Not sheepish, but individ-ewe-al (livredor) wrote,
Not sheepish, but individ-ewe-al

Theatre: Cambridge Shakespeare Festival Tempest

So my brother was in town at the weekend and Dad suggested we could go to the Cambridge Shakespeare Festival performance of The Tempest. My partners and the OSOs' younger children were excited about this plan, so we made a big family group. I hadn't been sure about dragging Andreas to a long and somewhat complex play where he'd have to sit still and be quiet, but actually he was bouncingly enthusiastic about it. And he wanted to be taken out of the main rows of audience seating, but mainly because he wanted to be able to ask questions without disturbing the show.

It was extremely lovely, all of it. Cycling into town and eating a picnic in St John's gardens and hanging out with my parents and Screwy in a low-key way, and playing a bit of hide-and-seek (college gardens are pretty great for that!) And it was before the start of the heatwave, so it was sunny and pleasant without being boiling hot.

The play itself was standard CSF fare. It's hard to go very wrong with The Tempest; this production did Ariel and Caliban well, impressively inhuman, and that's probably what carries the play most. There was a lot of physical comedy even by Shakespearean standards, such as Ferdinand being really hammy about how he couldn't handle the physical work Prospero sets him. Screwy's carer thought that the older actors weren't as good as the younger ones, but I rather liked Prospero. For my taste The Tempest has far too much of the pointless clown duo of Stephano and Trinculo, but the actors were pretty good at clowning being amusingly drunk without too much cringe humour. In general everybody projected well enough to be audible outdoors, and they made decent use of the space. I am not being wildly enthusiastic, but it wasn't a hugely memorable performance, it was a decently skilled cast pleasantly and unobjectionably doing Shakespeare in the way that current audiences expect by default, with stage-style period costumes and nothing too shocking. Which is basically what the Cambridge Shakespeare Festival is for, so I am not at all complaining.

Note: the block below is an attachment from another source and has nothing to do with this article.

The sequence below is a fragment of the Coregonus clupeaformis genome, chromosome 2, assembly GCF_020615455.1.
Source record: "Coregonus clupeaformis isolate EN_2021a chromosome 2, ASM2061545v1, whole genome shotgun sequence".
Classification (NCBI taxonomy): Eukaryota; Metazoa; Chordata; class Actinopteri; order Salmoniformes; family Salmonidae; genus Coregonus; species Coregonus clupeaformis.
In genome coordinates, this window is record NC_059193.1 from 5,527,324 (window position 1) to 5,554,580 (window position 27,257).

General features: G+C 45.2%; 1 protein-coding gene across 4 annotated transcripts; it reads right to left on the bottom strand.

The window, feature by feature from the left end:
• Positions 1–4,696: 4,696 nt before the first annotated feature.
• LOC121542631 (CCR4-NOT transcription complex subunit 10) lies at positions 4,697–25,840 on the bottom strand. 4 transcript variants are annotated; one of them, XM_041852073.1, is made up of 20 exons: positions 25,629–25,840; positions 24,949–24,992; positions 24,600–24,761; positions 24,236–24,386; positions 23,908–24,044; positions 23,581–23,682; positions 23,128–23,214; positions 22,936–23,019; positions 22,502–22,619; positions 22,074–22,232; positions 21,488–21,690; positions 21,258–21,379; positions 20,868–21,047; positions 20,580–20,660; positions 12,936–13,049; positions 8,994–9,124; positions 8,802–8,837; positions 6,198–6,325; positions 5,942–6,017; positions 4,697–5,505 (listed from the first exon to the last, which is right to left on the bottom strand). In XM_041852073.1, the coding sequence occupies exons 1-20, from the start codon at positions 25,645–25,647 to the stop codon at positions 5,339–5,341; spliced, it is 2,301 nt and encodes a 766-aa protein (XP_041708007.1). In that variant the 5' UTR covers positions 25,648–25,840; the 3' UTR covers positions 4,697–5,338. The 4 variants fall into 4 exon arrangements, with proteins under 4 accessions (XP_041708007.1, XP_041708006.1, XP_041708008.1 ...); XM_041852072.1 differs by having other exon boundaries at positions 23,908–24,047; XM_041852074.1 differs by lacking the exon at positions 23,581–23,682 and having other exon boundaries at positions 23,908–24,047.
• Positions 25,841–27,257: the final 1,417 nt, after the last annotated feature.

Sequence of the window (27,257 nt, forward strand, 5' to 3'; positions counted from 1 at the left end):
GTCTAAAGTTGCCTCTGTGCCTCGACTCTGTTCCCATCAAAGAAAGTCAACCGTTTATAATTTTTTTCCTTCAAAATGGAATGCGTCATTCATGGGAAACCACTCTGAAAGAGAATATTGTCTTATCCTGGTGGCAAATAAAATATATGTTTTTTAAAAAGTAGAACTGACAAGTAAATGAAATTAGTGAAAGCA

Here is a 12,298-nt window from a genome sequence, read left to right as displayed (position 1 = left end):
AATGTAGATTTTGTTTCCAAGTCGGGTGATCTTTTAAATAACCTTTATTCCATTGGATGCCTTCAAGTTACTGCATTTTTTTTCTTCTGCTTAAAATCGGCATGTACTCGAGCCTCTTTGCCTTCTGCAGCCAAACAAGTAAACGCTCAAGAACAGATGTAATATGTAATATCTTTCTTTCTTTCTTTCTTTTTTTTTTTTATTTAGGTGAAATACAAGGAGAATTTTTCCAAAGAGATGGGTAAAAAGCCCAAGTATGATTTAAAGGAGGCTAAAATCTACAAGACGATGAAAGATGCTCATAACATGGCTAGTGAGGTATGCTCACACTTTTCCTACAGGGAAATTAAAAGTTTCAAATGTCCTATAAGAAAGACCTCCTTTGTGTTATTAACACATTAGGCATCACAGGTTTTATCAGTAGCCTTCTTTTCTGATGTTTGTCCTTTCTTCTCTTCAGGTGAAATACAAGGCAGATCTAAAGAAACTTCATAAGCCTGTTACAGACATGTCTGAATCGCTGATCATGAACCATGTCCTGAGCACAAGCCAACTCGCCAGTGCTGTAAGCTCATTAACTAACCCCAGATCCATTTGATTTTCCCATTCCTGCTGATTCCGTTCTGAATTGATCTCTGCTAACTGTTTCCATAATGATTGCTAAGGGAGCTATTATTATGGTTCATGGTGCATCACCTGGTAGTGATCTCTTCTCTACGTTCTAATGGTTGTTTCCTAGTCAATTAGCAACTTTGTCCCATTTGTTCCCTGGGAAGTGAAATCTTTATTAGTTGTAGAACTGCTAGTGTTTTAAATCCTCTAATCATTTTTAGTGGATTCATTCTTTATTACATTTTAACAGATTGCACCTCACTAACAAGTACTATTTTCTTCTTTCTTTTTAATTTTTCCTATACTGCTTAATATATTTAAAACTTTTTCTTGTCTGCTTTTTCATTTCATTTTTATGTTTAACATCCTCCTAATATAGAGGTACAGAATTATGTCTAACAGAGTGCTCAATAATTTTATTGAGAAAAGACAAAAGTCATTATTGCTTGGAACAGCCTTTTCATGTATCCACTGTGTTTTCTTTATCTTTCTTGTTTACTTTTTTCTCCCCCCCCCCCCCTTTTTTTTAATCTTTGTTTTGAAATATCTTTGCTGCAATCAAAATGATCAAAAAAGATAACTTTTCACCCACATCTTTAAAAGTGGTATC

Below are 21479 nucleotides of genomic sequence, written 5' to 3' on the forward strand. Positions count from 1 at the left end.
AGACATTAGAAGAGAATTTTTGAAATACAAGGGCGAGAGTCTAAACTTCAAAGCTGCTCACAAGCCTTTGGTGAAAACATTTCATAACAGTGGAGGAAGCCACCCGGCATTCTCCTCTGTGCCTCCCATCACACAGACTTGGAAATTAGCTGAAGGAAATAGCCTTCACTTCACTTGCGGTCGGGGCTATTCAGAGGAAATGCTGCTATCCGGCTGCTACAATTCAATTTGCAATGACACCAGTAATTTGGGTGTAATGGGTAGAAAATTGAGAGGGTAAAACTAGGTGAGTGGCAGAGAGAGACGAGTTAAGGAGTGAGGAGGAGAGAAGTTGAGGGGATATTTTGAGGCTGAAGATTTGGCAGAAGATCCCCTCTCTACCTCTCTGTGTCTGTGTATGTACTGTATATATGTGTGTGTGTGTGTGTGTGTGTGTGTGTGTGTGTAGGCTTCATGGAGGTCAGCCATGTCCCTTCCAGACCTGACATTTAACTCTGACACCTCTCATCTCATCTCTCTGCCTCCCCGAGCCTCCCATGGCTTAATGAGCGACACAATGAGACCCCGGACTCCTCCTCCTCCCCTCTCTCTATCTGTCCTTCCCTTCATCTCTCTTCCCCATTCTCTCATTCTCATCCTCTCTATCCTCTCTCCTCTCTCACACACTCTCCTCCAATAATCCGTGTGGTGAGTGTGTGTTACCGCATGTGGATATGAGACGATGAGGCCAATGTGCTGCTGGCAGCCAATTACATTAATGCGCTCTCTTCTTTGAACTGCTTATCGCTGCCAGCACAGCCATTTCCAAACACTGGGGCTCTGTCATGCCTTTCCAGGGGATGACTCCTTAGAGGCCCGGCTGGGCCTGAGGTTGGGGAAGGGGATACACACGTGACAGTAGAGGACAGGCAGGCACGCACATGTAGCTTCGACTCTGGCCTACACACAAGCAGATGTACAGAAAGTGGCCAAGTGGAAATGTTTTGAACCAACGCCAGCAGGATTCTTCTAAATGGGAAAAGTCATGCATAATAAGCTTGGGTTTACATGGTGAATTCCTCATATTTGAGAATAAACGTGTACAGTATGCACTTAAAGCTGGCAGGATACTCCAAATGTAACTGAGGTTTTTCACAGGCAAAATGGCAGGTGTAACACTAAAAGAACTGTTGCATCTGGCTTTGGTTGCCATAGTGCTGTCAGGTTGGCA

Sunday ghoti arranged an all-ages poly meet in the form of a nature walk in Milton Country Park. Which was highly enjoyable, about a third people I know and like and two thirds people I was interested to meet, and glad of a chance to chat to in a non-pressured way in a park, rather than in a loud bar on a week night. Apparently the group are experimenting with a 'no flirting' rule, in order to make a more welcoming environment where people can get to know eachother without getting hit on or feeling uncomfortable around people being coupley. Judith invented and taught an art activity to go along with the nature collecting. We picked Metamours' Day for the event, not realizing it coincided with a big festival in the park, but actually that was fine, once we got away from the stalls and fairground near the entrance there was still plenty of space for walking, and some of the families got to enjoy the activities after the main part of the walk was over. And ghoti came to mine for dinner afterwards, and generally it was a lovely summer weekend.

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Tags: culture

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